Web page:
Coming Week Lessons Part 1: State Of The Global Rally, U.S. Developments

|
 |  Includes: DIA, IWM, QQQ, SPY
by: Cliff Wachtel

Lessons for the coming market week from the US for traders and investors in stocks, indexes, forex and other global markets

The following is a partial summary of the conclusions from the fxempire.com weekly analysts' meeting in which we cover the key lessons learned for the coming week and beyond.

Overall Technical Picture: The State Of The Global Rally

Before delving into the lessons for the week, for the sake of context it's helpful to see that the long term uptrend in global indexes is clearly starting to buckle, and in some cases, is already broken.

Click to enlarge

SAMPLE US, EUROPE, ASIA WEEKLY CHARTS OF LARGE CAP GLOBAL INDEXES WITH 10 WEEK/200 DAY EMA: LEFT COLUMN TOP TO BOTTOM: S&P 500, FTSE 100, DAX 30 RIGHT COLUMN: CAC 40, DJ EUR 50, NIKKEI 225

02 feb 02 1559

As we can see from the chart above, while the uptrend dating from Q4 2012 is still safely intact, the later leg up in the uptrend dating from June 2013 is at or near the breaking point. Both the sample US and European indexes closed their first down month since August, and Japan had its first drop since October, its first material decline since August. Although the more gently sloping uptrends from late 2012 are still safely intact, the stronger uptrends since the summer of 2013 are close to violating their upward trend lines, and the FTSE 100 has already done it.

We'll look at the fundamental drivers behind this pullback, and other lessons from the past week's market action, below.

US

Here's what we learned from US developments.

Taper On: FOMC Stays The Course & Ramifications

As expected, the Fed continued with its $10 bln/month cut in bond purchases Wednesday. Although the move was no surprise, markets disliked it, perhaps too many hoped that overseas troubles would cause a pause. That view has some justification, regardless of recent Fed indications that overseas events don't influence its policy. Even a casual study of Fed behavior during the GFC says otherwise, and rightly so - global problems can quickly become domestic problems.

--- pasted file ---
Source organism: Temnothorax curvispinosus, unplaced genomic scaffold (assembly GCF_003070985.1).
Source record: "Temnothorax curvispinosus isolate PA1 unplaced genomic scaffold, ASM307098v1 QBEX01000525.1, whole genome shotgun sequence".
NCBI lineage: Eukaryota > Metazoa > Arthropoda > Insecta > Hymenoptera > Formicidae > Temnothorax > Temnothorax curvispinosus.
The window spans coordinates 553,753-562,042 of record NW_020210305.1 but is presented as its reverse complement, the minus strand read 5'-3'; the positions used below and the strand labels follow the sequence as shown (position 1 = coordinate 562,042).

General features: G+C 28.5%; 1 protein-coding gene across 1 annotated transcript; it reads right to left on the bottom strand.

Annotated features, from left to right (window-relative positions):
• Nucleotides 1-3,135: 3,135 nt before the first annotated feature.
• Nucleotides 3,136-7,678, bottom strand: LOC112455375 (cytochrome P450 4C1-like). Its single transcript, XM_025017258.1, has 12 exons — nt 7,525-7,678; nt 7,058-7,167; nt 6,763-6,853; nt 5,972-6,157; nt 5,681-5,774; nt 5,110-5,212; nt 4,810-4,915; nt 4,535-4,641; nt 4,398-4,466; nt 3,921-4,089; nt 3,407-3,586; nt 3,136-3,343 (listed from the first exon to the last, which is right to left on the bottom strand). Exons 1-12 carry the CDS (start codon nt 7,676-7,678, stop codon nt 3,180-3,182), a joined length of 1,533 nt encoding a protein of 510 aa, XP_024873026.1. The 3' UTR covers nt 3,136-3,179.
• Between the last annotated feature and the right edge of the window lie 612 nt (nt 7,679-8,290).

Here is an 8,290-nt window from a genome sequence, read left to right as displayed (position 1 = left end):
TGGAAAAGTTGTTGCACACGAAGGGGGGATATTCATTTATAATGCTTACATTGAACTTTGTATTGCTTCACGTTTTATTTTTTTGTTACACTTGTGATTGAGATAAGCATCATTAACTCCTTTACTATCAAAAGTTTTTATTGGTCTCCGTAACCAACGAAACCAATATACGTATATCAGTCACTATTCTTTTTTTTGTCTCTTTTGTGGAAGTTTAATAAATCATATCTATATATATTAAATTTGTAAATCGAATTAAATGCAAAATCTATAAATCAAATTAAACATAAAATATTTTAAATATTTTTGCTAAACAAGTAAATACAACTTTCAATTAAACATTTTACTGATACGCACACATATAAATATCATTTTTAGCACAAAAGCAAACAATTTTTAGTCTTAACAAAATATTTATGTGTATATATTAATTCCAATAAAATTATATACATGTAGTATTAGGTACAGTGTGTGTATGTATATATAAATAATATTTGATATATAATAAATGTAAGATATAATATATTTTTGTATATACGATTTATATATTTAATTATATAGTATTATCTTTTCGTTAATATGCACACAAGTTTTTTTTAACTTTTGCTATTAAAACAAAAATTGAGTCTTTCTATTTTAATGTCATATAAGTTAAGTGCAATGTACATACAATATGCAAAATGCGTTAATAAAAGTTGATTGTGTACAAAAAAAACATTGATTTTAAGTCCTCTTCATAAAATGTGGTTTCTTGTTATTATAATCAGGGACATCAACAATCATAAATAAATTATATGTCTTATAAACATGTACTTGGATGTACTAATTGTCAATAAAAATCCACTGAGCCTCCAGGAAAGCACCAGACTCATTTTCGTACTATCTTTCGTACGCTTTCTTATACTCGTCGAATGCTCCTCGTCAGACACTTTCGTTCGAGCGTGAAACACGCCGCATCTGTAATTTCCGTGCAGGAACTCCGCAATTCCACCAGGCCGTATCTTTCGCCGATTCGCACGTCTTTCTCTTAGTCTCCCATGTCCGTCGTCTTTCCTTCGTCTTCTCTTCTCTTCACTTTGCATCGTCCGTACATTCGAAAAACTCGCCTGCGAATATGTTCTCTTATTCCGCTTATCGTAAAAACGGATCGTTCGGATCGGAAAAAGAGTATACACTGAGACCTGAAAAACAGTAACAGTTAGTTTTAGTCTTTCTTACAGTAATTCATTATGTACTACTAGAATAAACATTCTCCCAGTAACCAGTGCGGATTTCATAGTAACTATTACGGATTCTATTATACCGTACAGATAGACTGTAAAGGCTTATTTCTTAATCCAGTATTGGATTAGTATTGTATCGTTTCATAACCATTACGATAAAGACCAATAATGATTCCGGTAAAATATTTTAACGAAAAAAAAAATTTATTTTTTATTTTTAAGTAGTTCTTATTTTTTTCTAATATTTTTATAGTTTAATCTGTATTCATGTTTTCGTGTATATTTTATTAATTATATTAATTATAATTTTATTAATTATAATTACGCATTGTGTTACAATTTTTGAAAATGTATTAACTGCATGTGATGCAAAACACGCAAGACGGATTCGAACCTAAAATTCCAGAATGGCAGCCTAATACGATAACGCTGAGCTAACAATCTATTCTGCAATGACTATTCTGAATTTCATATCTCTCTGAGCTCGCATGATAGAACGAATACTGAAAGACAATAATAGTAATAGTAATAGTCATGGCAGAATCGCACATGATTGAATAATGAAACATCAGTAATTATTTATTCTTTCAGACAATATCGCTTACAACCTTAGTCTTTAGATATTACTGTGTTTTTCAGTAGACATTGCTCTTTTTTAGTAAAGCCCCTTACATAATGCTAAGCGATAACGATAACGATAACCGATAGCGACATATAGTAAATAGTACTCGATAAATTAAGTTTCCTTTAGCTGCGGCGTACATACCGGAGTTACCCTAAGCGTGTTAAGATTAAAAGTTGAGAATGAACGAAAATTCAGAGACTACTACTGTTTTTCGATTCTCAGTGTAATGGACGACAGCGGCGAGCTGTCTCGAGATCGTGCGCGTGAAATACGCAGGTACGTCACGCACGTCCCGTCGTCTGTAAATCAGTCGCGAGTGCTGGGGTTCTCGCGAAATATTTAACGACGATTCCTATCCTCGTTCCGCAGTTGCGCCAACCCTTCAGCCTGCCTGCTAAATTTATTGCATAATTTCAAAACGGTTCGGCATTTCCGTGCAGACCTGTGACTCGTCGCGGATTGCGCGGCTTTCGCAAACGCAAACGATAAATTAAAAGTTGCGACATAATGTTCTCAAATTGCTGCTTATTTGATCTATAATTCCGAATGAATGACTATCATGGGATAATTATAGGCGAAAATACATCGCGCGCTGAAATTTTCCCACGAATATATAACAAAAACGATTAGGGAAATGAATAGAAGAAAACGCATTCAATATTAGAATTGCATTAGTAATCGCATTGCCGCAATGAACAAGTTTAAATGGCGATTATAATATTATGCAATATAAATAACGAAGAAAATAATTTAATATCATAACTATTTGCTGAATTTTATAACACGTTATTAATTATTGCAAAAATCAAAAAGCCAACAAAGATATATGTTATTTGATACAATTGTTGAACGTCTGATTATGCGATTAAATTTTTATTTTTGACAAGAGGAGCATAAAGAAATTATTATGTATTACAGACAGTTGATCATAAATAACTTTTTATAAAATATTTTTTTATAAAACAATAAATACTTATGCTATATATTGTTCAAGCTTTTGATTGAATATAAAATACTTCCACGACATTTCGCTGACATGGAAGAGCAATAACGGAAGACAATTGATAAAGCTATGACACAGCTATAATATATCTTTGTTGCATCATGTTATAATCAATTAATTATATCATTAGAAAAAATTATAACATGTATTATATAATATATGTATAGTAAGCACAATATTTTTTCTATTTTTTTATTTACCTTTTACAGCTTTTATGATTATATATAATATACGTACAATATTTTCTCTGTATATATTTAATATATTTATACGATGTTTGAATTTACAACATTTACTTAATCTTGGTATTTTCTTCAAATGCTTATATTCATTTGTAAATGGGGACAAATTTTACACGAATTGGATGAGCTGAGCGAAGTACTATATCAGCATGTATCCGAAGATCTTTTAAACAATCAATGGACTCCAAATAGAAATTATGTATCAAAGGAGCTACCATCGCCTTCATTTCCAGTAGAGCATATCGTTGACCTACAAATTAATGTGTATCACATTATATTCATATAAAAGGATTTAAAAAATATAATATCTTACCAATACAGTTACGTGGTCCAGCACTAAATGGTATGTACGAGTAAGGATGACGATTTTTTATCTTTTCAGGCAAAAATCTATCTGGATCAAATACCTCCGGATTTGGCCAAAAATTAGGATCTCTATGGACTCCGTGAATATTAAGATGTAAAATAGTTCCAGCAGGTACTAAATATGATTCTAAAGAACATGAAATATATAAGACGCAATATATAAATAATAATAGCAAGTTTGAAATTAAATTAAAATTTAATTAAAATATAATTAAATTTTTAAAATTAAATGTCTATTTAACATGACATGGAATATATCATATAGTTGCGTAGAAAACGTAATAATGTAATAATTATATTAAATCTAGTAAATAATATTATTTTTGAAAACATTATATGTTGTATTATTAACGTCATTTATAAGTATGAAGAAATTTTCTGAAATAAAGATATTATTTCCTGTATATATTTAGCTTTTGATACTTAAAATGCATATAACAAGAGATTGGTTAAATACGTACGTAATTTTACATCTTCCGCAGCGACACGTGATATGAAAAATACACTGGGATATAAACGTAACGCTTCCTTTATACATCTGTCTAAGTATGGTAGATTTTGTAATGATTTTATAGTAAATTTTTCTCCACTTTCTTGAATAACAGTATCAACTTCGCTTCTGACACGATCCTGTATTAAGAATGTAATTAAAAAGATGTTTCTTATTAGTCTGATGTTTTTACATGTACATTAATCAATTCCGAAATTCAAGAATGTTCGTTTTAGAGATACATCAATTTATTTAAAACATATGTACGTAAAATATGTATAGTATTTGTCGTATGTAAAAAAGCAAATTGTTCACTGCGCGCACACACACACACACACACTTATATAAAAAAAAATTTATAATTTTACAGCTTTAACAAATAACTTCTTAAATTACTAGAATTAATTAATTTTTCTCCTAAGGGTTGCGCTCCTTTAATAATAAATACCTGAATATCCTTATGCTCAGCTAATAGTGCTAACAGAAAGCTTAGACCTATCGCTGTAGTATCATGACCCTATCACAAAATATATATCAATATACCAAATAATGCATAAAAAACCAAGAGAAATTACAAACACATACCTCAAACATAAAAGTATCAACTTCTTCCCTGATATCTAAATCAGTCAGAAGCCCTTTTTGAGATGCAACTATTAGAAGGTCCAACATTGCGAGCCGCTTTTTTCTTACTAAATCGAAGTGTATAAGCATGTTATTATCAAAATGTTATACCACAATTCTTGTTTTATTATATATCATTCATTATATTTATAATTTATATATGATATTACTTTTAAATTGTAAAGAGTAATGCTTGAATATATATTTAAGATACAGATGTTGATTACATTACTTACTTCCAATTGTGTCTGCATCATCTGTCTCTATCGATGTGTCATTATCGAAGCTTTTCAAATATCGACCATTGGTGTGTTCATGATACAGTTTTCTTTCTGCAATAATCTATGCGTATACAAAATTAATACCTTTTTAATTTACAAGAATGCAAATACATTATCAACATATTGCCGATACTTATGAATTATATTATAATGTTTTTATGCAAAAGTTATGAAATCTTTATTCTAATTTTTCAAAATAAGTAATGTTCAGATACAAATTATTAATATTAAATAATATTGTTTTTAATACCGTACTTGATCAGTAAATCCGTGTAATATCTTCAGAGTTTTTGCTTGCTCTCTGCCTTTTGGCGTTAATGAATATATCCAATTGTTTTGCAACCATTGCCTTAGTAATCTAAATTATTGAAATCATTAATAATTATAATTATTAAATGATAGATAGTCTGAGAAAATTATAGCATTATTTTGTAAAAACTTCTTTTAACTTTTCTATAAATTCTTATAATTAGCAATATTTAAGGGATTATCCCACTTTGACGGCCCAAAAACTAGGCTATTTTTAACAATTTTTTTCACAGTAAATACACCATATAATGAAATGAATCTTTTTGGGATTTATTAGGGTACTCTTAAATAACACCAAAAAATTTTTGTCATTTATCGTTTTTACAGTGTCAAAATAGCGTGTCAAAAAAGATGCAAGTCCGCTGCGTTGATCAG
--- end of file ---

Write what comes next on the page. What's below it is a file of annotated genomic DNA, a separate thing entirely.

Meanwhile, the lesson for investors is that we can expect the taper to continue as planned, $10 bln less each month, regardless of whether a given month closes out bullish or bearish. Don't even think about betting on a change of pace unless there is a sustained or sudden very dramatic change (read: genuine contagion threat).

Striking A Blow Against Volatility

The real reason for the Fed ignoring the EM turbulence, as well as last month's poor job reports, was a simple, reasonable decision not to be swayed by short term market volatility or a single bad monthly data print. If the Fed did give the impression that it was moving with short term events, it would only give every daily market mover and fluctuation greater importance and stoke market volatility.

Note that unlike the first taper, this one occurred in the context of worsening data and a risk off environment. By continuing in the face of what so far are just short term market moves, the Fed helps discourage unpredictable appearance of "good news is bad news-bad news is good news" market behavior.

The unanimous vote to continue also helps cement the view that the taper will continue unless the economy shows signs of longer term contraction.

Next, Improve Forward Guidance To Further Limit Uncertainty, Chance of Interest Rate Spike

The Fed could do more to stabilize markets by clarifying its forward guidance, making clear which market indicators they're most concerned about and which specific thresholds, if any really matter. The unemployment rate of 6.5% was not a great choice in retrospect, because it can drop due to discouraged workers who need work leaving the official labor force. In other words, it can be deceiving, looking good even as job conditions worsen.

The big benefit would be to avoid markets misinterpreting the Fed and bidding up interest rates prematurely, thus damaging the recovery.

The Lesson Of A Rare Rally Thursday In US Stocks AND USD

An interesting side note from Thursday's US market action was a rare simultaneous rise in both stocks and the USD. See here for details on why the negative correlation between the two (if you don't thoroughly understand it, you should).